1881. Impact of Respiratory Viral Panel Polymerase Chain Reaction (RVP-PCR) Assay Turnaround Time on Length of Stay and Antibiotic Use in Patients with Respiratory Viral Illnesses
Session: Poster Abstract Session: Antibiotic Stewardship: Diagnostics
Saturday, October 29, 2016
Room: Poster Hall
Background:

Respiratory viral illnesses are among the most common reason for hospitalization and account for a large proportion of inappropriate antibiotic use. The availability of respiratory viral panel by polymerase chain reaction (RVP-PCR) has provided a reliable means of diagnosis. The primary objective of this study was to evaluate the effect of RVP-PCR tests with rapid turnaround times on duration of antibiotic use and length of stay (LOS) in the hospitalized patients.

Methods:

In January 2015, the RVP-PCR assay at our institution was switched from respiratory viral panel (RVP) by Luminex xTag® to rapid respiratory panel (rapid RP) by Biofire FilmArray®. The turnaround time for the rapid RP assay was shorter (12 hours) compared with the RVP assay (24 hours). We performed a retrospective chart review of electronic medical records of patients (18 years or older) who had a RVP-PCR ordered within a 1 year time period before or after the assay switch. Patients who were pregnant, had received antibiotics within 30 days of admission, were not discharged by end of study period, or had not completed antibiotics by end of study period, were excluded. Data obtained included baseline demographics, antibiotic use, LOS, and lab results including cultures. The Mann-Whitney U test and the Fisher’s exact test were used for continuous and categorical factors, respectively. Statistical analysis was completed using SAS version 9.4 (Cary, NC).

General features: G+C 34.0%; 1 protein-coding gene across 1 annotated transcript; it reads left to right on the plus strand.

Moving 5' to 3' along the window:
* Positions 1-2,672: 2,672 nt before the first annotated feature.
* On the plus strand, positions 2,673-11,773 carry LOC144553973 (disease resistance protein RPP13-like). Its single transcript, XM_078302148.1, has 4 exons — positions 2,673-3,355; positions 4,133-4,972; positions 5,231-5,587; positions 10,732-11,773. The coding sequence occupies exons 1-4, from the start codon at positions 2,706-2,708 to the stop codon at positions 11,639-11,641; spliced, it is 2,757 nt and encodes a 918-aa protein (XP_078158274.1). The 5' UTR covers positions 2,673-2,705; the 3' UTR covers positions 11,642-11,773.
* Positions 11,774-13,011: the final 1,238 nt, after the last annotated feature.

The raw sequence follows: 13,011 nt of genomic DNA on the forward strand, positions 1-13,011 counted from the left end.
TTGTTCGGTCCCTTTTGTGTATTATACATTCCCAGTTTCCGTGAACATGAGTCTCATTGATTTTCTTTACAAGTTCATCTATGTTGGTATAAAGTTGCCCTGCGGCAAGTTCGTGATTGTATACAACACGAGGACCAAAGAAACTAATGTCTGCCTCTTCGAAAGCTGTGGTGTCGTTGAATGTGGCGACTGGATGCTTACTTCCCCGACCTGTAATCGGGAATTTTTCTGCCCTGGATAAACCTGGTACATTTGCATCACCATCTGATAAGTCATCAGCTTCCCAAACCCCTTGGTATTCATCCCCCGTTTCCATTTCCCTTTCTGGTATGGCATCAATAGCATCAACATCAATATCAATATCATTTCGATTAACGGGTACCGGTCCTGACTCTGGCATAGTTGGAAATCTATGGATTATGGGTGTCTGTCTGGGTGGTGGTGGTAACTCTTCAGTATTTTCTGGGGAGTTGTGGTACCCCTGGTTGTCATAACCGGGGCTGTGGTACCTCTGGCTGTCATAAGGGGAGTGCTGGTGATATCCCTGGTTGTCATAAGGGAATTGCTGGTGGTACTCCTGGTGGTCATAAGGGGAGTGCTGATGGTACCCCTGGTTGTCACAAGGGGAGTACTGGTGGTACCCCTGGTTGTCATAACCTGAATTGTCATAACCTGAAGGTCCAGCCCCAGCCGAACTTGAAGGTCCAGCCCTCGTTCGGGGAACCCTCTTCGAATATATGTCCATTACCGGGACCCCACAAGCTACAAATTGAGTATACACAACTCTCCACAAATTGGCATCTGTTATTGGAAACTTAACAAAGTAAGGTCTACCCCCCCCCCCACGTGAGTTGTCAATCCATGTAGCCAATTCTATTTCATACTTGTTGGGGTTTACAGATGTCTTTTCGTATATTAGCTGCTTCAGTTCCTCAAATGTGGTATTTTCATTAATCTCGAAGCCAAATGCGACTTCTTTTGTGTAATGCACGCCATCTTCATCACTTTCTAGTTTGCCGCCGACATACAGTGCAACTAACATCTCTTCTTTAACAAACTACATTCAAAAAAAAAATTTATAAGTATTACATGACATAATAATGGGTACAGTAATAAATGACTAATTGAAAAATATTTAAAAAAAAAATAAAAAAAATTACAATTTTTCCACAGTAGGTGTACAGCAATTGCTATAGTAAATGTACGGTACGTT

Results:

Data was obtained from a total of 140 patients (70 each in the RVP and rapid RP group). Of these, 25 (35.7%) in the RVP group and 28 (40.0%) in the Rapid RP group had a positive RVP-PCR. Baseline characteristics were similar except for a higher percentage of immunocompromised patients in the RVP group (35.7% vs. 18.6%; = 0.036). Primary outcomes are shown in table 1.

Table 1. Primary Outcomes

RVP

Rapid RP

p value

LOS in days

4.5 (3 - 9)

5 (3 - 9)

0.78

Antibiotic use in days

4 (2 - 7)

5 (1 - 7)

0.8

Data presented as median (IQR: Q1 – Q3)

Conclusion:

Despite faster turnaround time, we observed no statistically significant difference in duration of antibiotic use or LOS between RVP and rapid RP groups. Small sample size, confounding variables, and a small difference of 12 hours between turnaround times, may have contributed to this result.

Sebastian Choi, PharmD1, Rubiya Kabir, PharmD, BCPS1, Pranisha Gautam-Goyal, MD2 and Prashant Malhotra, MBBS, FACP, FIDSA2, (1)Pharmacy, North Shore University Hospital, Manhasset, NY, (2)Infectious Diseases, North Shore University Hospital, Manhasset, NY

Disclosures:

S. Choi, None

R. Kabir, None

P. Gautam-Goyal, None

P. Malhotra, None

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